Digest>Archives> June 2000

Boon Island Light

By Timothy Harrison


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Connie Small and Capt. Blaine Horrocks (l) had ...
Photo by: Kathleen Finnegan

Boon Island is not the place most people would spend a lot of time. It is nothing more than a bunch of rocks sitting about six miles out in the ocean from Maine’s Nubble Lighthouse. However, some of the people liked being station there, especially William Williams who spent an amazing 27 years there as the keeper of the light.

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Bill Thomson, author of the new book Boon Island, ...
Photo by: Timothy Harrison

The island is often plagued by storms and high water - the first two lighthouses built here were both destroyed by storms. The current tower was built in 1852 and stands 133 feet tall, making it the tallest lighthouse not only in Maine but also all of New England. Celia Thaxter described the lighthouse in her 1873 book as “a slender column against the sky.” She goes on to say, “Sometimes it looms colossal in the mirage of summer; in winter it lies blurred and ghostly at the edge of the chilly sea and pallid sky.” Her statement rings so true for the many tourists who view the lighthouse from binoculars at Sohier Park by Nubble Light on the mainland. Unfortunately most of them don’t even know the name of the lighthouse, but you’ll hear them say, “Wow, look there’s another lighthouse way out there, I wonder what the name of it is?”

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Boon Island Lighthouse as it appears today. The ...

Boon Island Light is famous as the site of the wreck of the Nottingham Galley on December 11, 1710. The survivors shipwrecked on the island for three weeks struggled to stay alive. They finally resorted to cannibalism of two of their dead comrades. After this disaster, locals began to leave supplies on the island. Kenneth Roberts made the grueling story famous in his book Boon Island, available at Lighthouse Depot as item #91747 for $15.95.

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A helicopter from Salem Air Station lands at Boon ...
Photo by: Tom Dunwoodie

The daughter of one of the keepers, Annie Bell Hobbs, did not like life on the island describing her life there as a prisoner with the privilege of a yard. One 19th century keeper died at the lighthouse during a gale and his wife, despite her grief, kept the lights burning until she went insane. She was found walking about aimlessly on the island and died a few weeks later.

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Tom Dunwoodie today at 58 enjoys his retirement ...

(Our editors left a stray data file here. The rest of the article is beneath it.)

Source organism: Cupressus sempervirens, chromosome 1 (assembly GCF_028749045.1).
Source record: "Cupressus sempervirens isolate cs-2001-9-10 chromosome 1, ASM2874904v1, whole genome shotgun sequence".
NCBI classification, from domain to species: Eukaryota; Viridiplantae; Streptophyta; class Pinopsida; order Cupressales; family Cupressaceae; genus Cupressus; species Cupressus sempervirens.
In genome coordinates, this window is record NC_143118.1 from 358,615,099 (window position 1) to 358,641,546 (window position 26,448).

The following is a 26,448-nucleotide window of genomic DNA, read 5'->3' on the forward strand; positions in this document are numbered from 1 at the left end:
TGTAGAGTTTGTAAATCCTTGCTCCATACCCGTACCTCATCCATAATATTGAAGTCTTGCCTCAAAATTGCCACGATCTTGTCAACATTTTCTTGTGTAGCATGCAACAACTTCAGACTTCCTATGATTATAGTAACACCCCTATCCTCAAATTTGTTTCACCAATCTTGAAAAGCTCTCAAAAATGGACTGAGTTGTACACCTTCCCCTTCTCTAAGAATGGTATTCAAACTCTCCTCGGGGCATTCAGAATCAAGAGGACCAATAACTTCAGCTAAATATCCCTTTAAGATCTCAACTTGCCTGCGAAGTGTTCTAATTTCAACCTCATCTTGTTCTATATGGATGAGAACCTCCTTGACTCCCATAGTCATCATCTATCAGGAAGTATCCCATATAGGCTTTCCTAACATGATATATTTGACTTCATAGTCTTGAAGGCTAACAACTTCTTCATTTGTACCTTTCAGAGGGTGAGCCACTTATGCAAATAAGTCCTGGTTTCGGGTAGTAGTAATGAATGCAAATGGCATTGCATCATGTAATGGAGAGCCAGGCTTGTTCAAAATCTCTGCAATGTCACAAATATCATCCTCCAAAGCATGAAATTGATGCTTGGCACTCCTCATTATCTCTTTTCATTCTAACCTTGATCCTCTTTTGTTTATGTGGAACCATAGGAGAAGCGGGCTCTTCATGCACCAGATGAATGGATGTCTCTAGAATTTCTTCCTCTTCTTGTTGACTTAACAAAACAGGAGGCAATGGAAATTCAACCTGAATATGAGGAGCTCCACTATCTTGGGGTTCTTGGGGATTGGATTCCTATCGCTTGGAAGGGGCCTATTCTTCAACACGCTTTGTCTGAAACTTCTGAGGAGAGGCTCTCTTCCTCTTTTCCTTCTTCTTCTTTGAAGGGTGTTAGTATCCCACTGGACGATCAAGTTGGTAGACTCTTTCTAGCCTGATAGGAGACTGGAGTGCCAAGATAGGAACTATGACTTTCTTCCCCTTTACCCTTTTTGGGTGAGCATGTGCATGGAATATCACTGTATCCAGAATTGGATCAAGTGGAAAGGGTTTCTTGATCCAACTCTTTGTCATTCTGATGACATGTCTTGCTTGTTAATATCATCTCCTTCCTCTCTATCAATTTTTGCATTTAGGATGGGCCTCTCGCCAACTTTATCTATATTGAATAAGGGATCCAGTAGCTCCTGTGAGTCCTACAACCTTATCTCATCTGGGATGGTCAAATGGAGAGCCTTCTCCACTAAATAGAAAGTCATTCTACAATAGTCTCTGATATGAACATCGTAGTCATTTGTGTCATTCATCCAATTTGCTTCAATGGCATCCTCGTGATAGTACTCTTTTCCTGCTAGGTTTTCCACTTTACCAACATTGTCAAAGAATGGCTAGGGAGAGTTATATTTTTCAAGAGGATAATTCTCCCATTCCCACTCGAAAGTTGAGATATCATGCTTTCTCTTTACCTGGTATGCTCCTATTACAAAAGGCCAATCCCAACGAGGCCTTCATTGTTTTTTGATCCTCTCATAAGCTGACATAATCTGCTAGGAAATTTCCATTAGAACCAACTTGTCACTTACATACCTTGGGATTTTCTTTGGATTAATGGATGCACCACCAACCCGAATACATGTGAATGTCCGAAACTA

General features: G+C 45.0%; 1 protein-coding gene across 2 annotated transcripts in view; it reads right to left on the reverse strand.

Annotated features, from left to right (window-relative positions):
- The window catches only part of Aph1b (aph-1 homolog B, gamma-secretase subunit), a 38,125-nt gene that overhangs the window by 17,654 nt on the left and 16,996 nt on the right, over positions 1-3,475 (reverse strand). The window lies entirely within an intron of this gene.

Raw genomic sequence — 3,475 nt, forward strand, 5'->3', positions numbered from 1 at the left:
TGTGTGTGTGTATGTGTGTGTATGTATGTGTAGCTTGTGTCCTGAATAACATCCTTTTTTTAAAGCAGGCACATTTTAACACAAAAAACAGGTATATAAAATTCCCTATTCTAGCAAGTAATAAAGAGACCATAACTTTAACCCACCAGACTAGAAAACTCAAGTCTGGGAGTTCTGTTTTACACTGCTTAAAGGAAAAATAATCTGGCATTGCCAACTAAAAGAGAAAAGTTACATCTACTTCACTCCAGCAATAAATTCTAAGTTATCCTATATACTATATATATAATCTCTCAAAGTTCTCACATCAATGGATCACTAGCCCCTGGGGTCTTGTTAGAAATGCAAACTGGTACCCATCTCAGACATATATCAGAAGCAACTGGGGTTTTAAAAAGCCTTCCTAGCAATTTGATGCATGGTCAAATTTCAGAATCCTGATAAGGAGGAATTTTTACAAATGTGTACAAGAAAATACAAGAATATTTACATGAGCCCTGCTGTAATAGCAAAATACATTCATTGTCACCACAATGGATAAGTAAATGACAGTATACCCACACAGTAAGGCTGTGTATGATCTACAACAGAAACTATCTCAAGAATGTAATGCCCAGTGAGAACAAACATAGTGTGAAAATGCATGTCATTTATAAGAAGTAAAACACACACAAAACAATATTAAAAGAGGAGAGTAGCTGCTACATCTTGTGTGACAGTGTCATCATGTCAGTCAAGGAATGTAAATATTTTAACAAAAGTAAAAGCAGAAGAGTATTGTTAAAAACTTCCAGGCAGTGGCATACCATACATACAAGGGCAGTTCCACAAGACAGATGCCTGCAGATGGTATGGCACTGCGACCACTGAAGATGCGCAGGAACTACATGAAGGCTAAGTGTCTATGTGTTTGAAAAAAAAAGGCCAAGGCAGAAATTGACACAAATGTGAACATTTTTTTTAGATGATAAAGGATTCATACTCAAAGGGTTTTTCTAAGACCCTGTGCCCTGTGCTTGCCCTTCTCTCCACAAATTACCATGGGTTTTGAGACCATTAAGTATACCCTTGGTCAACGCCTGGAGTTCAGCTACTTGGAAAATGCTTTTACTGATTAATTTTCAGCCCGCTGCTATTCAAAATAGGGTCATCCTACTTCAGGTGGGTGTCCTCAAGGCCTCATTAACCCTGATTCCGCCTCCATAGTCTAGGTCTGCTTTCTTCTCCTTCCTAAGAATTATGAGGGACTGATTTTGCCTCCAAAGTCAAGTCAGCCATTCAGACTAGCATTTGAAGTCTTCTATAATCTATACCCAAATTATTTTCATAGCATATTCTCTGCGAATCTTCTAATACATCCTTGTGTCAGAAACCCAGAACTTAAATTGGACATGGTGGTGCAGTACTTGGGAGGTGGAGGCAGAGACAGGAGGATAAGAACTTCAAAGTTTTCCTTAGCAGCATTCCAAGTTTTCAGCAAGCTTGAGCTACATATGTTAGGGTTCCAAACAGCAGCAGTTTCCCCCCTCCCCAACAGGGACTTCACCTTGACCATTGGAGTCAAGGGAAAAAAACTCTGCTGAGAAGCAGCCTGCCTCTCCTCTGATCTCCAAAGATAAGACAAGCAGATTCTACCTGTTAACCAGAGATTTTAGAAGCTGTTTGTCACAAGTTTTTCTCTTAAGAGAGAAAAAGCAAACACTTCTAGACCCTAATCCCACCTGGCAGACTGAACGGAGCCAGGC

Coast Guardsman Kendrick Capon who was stationed at the light in the 1950’s remembered the hardships, but said life there was completely relaxed, a feeling he was never able to capture again.

Tom Dunwoodie of Kearny, New Jersey, stationed at the lighthouse in the early 1960’s, agrees with Capon, he loved living at the lighthouse because of its peacefulness saying, “Boon Island was probably the most relaxing lighthouse anyone could be stationed at. The ocean breeze with waves breaking on the rocks, along with the noise of seagulls and seals, made this a perfect setting. The weather did get bad at times, but this was also enjoyable. You could watch the waves hit the rocks and spray in the air all day. This sounds good now, but it is being recalled 40 years after the fact.”

The keepers stationed there in the Blizzard of 1978 probably would not agree with Capon and Dunwoodie. The 1899 Keepers House was destroyed and boulders were strewn around the island with a force that had never been witnessed before. With the entire island under several feet of water, they had to be rescued from the tower where they had taken refuge.

Dunwoodie says he would like to be able to walk that island again. However, he would settle for a boat ride around it. He may now be able to thanks to the occasional lighthouse cruises offered by the Isles of Shoals Steamship Company out of Portsmouth, NH. This summer, they will offer several cruises that will circle Boon Island and other nearby lighthouses.

Dunwoodie says, “When life gets difficult, we all have someplace to go. Well, for me, I will always have Boon Island.”

To learn more about Boon Island we recommend the book, Boon Island by William O. Thomson. It is available from Lighthouse Depot as item #91589 for $5.95 plus shipping by calling 1-800-758-1444 or by mail from Lighthouse Depot, P.O. Box 427, Wells, Maine 04090.

This story appeared in the June 2000 edition of Lighthouse Digest Magazine. The print edition contains more stories than our internet edition, and each story generally contains more photographs - often many more - in the print edition. For subscription information about the print edition, click here.

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